The Ceramic Neolithic period in Cyprus is distinctive because of the multifaceted similarity observable in the surviving material culture. It is only in the ceramic repertoire that regional variation is clearly detected and this is most evident in the surface treatment on decorated pottery. Regional variation in material culture is known to have occurred in prehistoric societies where external influences acted upon internal social and economic structures, thereby contributing to diversity. In Ceramic Neolithic Cyprus there is little evidence for external influences and consequently the specific diversity in surface treatment on painted pottery would appear to have been caused by other factors. The aim of this study is to examine the archaeological evidence from Ceramic Neolithic Cyprus with a view to understanding why regional variation can be observed in the decoration on pottery while the society as a whole was essentially homogeneous in all other aspects of its material culture. It is argued that regional variation in the decoration on pottery is expressed as style and that it represented formally structured social behaviours that evolved as a way for individuals and groups to negotiate their economic and social space.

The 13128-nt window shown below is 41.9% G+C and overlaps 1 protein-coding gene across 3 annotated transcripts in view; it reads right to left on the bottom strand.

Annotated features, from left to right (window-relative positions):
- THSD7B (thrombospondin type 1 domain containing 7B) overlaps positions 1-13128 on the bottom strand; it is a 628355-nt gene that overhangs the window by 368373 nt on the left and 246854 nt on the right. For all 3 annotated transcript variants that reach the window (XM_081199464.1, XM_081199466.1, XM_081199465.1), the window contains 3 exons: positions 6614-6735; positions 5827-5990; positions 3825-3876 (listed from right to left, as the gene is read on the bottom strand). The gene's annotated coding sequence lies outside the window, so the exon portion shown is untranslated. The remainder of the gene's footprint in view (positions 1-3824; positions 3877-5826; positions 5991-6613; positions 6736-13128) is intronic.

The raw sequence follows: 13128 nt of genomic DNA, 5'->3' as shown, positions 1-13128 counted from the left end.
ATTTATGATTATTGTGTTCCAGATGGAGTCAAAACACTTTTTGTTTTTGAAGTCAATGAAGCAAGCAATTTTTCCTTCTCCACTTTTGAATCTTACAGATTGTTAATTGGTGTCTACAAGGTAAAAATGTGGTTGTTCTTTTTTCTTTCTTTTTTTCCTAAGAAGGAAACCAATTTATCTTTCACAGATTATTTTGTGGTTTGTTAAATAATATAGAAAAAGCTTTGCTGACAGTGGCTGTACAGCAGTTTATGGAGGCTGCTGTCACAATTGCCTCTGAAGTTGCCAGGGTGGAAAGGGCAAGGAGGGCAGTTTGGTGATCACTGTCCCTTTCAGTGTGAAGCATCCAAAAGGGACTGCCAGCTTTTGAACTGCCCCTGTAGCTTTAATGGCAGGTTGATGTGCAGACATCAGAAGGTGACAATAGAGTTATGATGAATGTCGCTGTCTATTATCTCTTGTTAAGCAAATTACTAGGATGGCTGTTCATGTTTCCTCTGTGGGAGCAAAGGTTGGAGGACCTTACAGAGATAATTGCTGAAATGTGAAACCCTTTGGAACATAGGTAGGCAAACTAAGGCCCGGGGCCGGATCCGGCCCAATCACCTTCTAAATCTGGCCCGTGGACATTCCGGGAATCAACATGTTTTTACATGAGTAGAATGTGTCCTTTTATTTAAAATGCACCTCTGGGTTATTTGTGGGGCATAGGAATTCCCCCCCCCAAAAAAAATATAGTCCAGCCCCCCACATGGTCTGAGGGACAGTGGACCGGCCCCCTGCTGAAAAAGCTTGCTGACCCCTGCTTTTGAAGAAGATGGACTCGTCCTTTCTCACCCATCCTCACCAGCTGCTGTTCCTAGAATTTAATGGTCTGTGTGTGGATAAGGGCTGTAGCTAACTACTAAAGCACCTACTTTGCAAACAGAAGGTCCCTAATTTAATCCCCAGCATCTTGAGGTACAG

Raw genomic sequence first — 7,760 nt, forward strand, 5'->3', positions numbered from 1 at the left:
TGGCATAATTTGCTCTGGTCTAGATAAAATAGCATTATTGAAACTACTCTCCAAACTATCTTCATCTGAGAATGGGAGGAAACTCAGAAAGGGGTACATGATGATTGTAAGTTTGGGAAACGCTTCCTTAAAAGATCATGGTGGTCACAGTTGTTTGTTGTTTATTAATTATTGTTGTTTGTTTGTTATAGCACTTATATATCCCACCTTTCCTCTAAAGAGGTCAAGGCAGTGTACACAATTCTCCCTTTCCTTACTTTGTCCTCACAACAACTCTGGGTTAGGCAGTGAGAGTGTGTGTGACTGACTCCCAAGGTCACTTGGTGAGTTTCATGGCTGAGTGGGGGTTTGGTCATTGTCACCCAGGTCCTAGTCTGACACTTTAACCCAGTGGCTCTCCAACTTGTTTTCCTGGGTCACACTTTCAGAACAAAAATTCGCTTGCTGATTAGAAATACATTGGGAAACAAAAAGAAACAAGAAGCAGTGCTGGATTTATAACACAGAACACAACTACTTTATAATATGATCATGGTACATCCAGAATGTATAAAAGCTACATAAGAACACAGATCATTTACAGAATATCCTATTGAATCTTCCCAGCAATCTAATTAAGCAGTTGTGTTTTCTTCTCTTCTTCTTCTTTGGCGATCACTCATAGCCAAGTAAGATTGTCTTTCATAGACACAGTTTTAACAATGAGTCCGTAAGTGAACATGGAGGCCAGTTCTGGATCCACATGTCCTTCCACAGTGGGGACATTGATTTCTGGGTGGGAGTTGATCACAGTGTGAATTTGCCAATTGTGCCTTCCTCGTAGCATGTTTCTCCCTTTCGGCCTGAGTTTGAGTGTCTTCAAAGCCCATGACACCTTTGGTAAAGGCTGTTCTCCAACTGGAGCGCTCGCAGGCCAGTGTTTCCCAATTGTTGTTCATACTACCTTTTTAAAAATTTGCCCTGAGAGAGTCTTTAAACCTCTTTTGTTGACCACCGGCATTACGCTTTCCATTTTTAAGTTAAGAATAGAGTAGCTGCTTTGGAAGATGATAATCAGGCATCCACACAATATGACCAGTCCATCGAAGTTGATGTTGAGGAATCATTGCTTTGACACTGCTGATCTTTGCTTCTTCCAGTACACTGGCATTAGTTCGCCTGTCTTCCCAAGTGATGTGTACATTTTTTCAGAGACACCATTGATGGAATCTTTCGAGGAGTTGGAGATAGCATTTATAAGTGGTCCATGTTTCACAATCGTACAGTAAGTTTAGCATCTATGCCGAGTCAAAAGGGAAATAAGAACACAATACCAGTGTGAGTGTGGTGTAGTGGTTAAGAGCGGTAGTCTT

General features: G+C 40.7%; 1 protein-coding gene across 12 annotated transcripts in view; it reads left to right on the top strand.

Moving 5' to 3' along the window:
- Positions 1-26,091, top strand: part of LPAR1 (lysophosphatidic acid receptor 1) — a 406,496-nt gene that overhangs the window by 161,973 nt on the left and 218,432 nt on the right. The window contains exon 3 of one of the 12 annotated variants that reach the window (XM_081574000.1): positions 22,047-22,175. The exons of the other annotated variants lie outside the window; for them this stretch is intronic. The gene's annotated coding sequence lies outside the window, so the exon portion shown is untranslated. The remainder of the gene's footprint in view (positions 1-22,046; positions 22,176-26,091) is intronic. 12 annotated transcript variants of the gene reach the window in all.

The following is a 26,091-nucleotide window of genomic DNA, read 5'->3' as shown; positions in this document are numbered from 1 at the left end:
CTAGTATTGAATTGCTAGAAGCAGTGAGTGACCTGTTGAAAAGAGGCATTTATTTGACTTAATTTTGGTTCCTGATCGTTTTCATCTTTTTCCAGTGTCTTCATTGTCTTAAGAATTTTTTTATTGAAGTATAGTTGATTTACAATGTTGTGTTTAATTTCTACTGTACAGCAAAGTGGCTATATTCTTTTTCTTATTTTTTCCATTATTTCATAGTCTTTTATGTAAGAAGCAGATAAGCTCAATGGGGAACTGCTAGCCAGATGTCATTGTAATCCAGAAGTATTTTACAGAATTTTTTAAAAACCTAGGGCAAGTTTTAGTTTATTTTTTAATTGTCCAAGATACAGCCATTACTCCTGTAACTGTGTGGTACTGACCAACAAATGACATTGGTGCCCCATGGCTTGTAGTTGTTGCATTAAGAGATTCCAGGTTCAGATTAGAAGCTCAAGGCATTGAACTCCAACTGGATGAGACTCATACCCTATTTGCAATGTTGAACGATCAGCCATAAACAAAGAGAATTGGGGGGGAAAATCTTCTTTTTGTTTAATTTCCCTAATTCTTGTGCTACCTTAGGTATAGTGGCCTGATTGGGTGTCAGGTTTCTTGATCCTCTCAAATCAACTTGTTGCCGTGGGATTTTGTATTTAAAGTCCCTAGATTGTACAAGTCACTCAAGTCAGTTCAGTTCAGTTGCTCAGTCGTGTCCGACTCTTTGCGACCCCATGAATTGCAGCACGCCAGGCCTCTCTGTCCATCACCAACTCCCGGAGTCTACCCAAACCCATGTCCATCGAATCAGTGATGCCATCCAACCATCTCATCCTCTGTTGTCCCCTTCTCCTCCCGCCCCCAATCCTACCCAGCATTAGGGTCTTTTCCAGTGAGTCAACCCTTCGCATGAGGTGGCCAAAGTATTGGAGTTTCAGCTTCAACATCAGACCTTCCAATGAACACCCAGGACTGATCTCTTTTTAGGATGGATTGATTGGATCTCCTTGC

|Number of pages||16|
|Publication status||Published - 2001|